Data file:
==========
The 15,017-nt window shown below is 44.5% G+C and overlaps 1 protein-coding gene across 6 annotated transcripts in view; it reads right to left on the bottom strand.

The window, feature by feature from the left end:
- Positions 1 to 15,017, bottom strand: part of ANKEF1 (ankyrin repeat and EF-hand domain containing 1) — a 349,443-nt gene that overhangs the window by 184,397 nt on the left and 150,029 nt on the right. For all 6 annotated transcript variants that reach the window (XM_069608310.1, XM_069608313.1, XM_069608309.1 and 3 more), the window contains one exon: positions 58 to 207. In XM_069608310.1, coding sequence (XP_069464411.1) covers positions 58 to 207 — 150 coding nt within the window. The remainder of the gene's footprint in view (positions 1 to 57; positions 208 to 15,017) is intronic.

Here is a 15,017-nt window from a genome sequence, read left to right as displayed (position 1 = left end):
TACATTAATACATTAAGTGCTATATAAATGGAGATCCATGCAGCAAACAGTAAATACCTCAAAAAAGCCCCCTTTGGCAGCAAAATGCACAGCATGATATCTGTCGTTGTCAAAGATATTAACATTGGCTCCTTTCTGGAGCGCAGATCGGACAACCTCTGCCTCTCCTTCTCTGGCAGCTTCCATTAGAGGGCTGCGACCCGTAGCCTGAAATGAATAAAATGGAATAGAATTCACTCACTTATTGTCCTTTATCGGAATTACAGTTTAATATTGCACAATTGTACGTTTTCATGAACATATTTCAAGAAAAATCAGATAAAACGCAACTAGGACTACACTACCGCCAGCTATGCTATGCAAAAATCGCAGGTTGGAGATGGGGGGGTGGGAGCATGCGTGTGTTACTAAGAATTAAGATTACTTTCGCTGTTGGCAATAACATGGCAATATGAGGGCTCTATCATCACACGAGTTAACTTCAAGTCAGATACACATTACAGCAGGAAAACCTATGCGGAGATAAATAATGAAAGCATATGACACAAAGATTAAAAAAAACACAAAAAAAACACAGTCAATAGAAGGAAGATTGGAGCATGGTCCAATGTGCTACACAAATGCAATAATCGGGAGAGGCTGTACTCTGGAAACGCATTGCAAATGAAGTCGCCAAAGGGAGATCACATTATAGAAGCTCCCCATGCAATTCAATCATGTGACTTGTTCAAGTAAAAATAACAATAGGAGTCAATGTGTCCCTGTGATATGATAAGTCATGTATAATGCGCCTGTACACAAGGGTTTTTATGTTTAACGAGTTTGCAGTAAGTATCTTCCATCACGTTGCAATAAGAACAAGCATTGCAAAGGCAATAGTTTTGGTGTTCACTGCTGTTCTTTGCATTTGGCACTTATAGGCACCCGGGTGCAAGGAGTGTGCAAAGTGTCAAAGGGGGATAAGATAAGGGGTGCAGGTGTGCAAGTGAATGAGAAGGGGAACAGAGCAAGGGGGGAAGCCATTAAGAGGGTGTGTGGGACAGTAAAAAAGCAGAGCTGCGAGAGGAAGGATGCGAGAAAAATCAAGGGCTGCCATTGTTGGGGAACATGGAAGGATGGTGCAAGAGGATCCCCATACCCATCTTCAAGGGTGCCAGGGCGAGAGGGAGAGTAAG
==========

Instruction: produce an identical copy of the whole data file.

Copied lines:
The 15,017-nt window shown below is 44.5% G+C and overlaps 1 protein-coding gene across 6 annotated transcripts in view; it reads right to left on the bottom strand.

The window, feature by feature from the left end:
- Positions 1 to 15,017, bottom strand: part of ANKEF1 (ankyrin repeat and EF-hand domain containing 1) — a 349,443-nt gene that overhangs the window by 184,397 nt on the left and 150,029 nt on the right. For all 6 annotated transcript variants that reach the window (XM_069608310.1, XM_069608313.1, XM_069608309.1 and 3 more), the window contains one exon: positions 58 to 207. In XM_069608310.1, coding sequence (XP_069464411.1) covers positions 58 to 207 — 150 coding nt within the window. The remainder of the gene's footprint in view (positions 1 to 57; positions 208 to 15,017) is intronic.

Here is a 15,017-nt window from a genome sequence, read left to right as displayed (position 1 = left end):
TACATTAATACATTAAGTGCTATATAAATGGAGATCCATGCAGCAAACAGTAAATACCTCAAAAAAGCCCCCTTTGGCAGCAAAATGCACAGCATGATATCTGTCGTTGTCAAAGATATTAACATTGGCTCCTTTCTGGAGCGCAGATCGGACAACCTCTGCCTCTCCTTCTCTGGCAGCTTCCATTAGAGGGCTGCGACCCGTAGCCTGAAATGAATAAAATGGAATAGAATTCACTCACTTATTGTCCTTTATCGGAATTACAGTTTAATATTGCACAATTGTACGTTTTCATGAACATATTTCAAGAAAAATCAGATAAAACGCAACTAGGACTACACTACCGCCAGCTATGCTATGCAAAAATCGCAGGTTGGAGATGGGGGGGTGGGAGCATGCGTGTGTTACTAAGAATTAAGATTACTTTCGCTGTTGGCAATAACATGGCAATATGAGGGCTCTATCATCACACGAGTTAACTTCAAGTCAGATACACATTACAGCAGGAAAACCTATGCGGAGATAAATAATGAAAGCATATGACACAAAGATTAAAAAAAACACAAAAAAAACACAGTCAATAGAAGGAAGATTGGAGCATGGTCCAATGTGCTACACAAATGCAATAATCGGGAGAGGCTGTACTCTGGAAACGCATTGCAAATGAAGTCGCCAAAGGGAGATCACATTATAGAAGCTCCCCATGCAATTCAATCATGTGACTTGTTCAAGTAAAAATAACAATAGGAGTCAATGTGTCCCTGTGATATGATAAGTCATGTATAATGCGCCTGTACACAAGGGTTTTTATGTTTAACGAGTTTGCAGTAAGTATCTTCCATCACGTTGCAATAAGAACAAGCATTGCAAAGGCAATAGTTTTGGTGTTCACTGCTGTTCTTTGCATTTGGCACTTATAGGCACCCGGGTGCAAGGAGTGTGCAAAGTGTCAAAGGGGGATAAGATAAGGGGTGCAGGTGTGCAAGTGAATGAGAAGGGGAACAGAGCAAGGGGGGAAGCCATTAAGAGGGTGTGTGGGACAGTAAAAAAGCAGAGCTGCGAGAGGAAGGATGCGAGAAAAATCAAGGGCTGCCATTGTTGGGGAACATGGAAGGATGGTGCAAGAGGATCCCCATACCCATCTTCAAGGGTGCCAGGGCGAGAGGGAGAGTAAG